Artificial Intelligence Software Speeds Up Breast Cancer Risk Prediction, Resolves False-Positives

Artificial Intelligence Software Speeds Up Breast Cancer Risk Prediction, Resolves False-Positives

Artificial intelligence (AI) software developed by a team of researchers at Houston Methodist Hospital is designed to reliably interpret mammogram data and enable doctors to quickly and accurately assess the likelihood of breast cancer risk.

The Houston Methodist investigators reported their progress in a new study published online before print in the journal Cancer, explaining that the computer software intuitively translates patient charts into diagnostic information 30 times faster than would be required by a typical human analyst, and with 99 percent accuracy.
The original article, Correlating mammographic and pathologic findings in clinical decision support using natural language processing and data mining methods, observes that a key challenge confronting researchers mining electronic health records such as mammography data is a preponderance of unstructured narrative text which significantly limits usable output.

The authors note that breast cancer subtype imaging characteristics have been described previously, but without any standardization of parameters for data mining.


In their investigation, the authors searched Houston Methodist Hospital’s enterprise-wide data warehouse — the Methodist Environment for Translational Enhancement and Outcomes Research (METEOR) — for case histories of patients with Breast Imaging Reporting and Data System, or BI-RADS, (a standard method of reporting mammogram results) category 5 mammogram readings between January 2006 and May 2015 and available pathology reports.

They developed natural language processing (NLP) software algorithms that can automatically extract findings from free text mammogram and pathology reports. Then they analyzed correlations between mammography imaging features and breast cancer subtypes using one-way analysis of variance and the Fisher exact test — a statistical significance test used in analysis of contingency tables to determine if there are nonrandom associations between two categorical variables, and typically employed when sample sizes are small.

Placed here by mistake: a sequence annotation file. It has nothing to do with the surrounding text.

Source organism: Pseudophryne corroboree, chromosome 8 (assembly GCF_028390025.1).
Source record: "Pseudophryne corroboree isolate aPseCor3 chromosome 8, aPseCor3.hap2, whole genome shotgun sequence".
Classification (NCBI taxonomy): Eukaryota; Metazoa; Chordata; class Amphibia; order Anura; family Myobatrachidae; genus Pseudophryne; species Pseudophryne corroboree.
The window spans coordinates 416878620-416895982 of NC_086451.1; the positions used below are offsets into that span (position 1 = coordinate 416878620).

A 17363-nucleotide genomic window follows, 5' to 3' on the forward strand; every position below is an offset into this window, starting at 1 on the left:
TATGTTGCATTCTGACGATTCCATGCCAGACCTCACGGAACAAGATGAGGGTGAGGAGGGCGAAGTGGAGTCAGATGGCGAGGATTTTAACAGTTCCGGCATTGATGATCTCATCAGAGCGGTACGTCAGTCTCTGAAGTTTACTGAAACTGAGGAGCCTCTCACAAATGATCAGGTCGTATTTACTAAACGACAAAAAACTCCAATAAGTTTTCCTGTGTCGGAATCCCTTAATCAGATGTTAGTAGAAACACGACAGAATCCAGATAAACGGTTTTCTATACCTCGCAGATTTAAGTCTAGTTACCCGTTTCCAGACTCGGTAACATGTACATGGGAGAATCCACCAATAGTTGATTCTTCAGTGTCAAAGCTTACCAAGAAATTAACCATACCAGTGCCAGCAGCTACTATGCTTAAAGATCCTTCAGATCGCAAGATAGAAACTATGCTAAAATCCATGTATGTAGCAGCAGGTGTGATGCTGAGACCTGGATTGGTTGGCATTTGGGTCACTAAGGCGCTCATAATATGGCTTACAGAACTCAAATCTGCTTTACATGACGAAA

WongSThe investigative team, led by Stephen T. Wong, PhD, PE, chairman of the Department of Systems Medicine and Bioengineering at Houston Methodist Research Institute, and Dr. Jenny C. Chang, MD, director of the Houston Methodist Cancer Center, used the AI software to scan patient charts, collect diagnostic features, and evaluate mammograms and pathology reports of 543 breast cancer patients, determining that their NLP algorithm was able to obtain key characteristics for patients who met the inclusion criteria.

They conclude that mammography imaging characteristics obtained using NLP techniques for conducting automated text ChangJsearch and extraction of mammogram reports that correlate with pathologic breast cancer subtypes validate previously reported trends assessed by manual data collection.

Clinicians were able to use results like the expression of tumor proteins to accurately predict each patient’s probability of breast cancer.

“This software intelligently reviews millions of records in a short amount of time, enabling us to determine breast cancer risk more efficiently using a patient’s mammogram. This has the potential to decrease unnecessary biopsies,” Wong said in a Houston Methodist press release.

While a manual review of 50 charts would typically take two clinicians roughly 50 to 70 hours to complete, the Houston Methodist team’s AI software was able to review 500 charts in a few hours, saving more than 500 physician hours. “Accurate review of this many charts would be practically impossible without AI,” Wong said.

According to the Centers for Disease Control and Prevention (CDC), 12.1 million mammograms are performed
annually in the U.S. A whopping 50 percent of those scans yielding false positive results, according to the American Cancer Society (ACS). This means one in every two healthy women who get mammograms are being unnecessarily subjected to the trauma of being told they likely have cancer.

The Houston Methodist researchers note that currently, when mammograms fall into the “suspicious” category — a broad range of 3 to 95 percent cancer risk — patients are advised to get a breast biopsy. More than 1.6 million of them are performed annually nationwide, and about 20 percent of them are unnecessary due to false-positive mammogram results, according to ACS estimates.

The Houston Methodist team hopes their artificial intelligence software will serve as a tool to help physicians more precisely define what percentage of risk makes a biopsy appropriate, thereby decreasing unnecessary breast biopsies.

The research was supported in part by the Houston-based John S. Dunn Research Foundation, a private foundation dedicated to supporting health programs, medical research, and healthcare education organizations in the greater Houston area.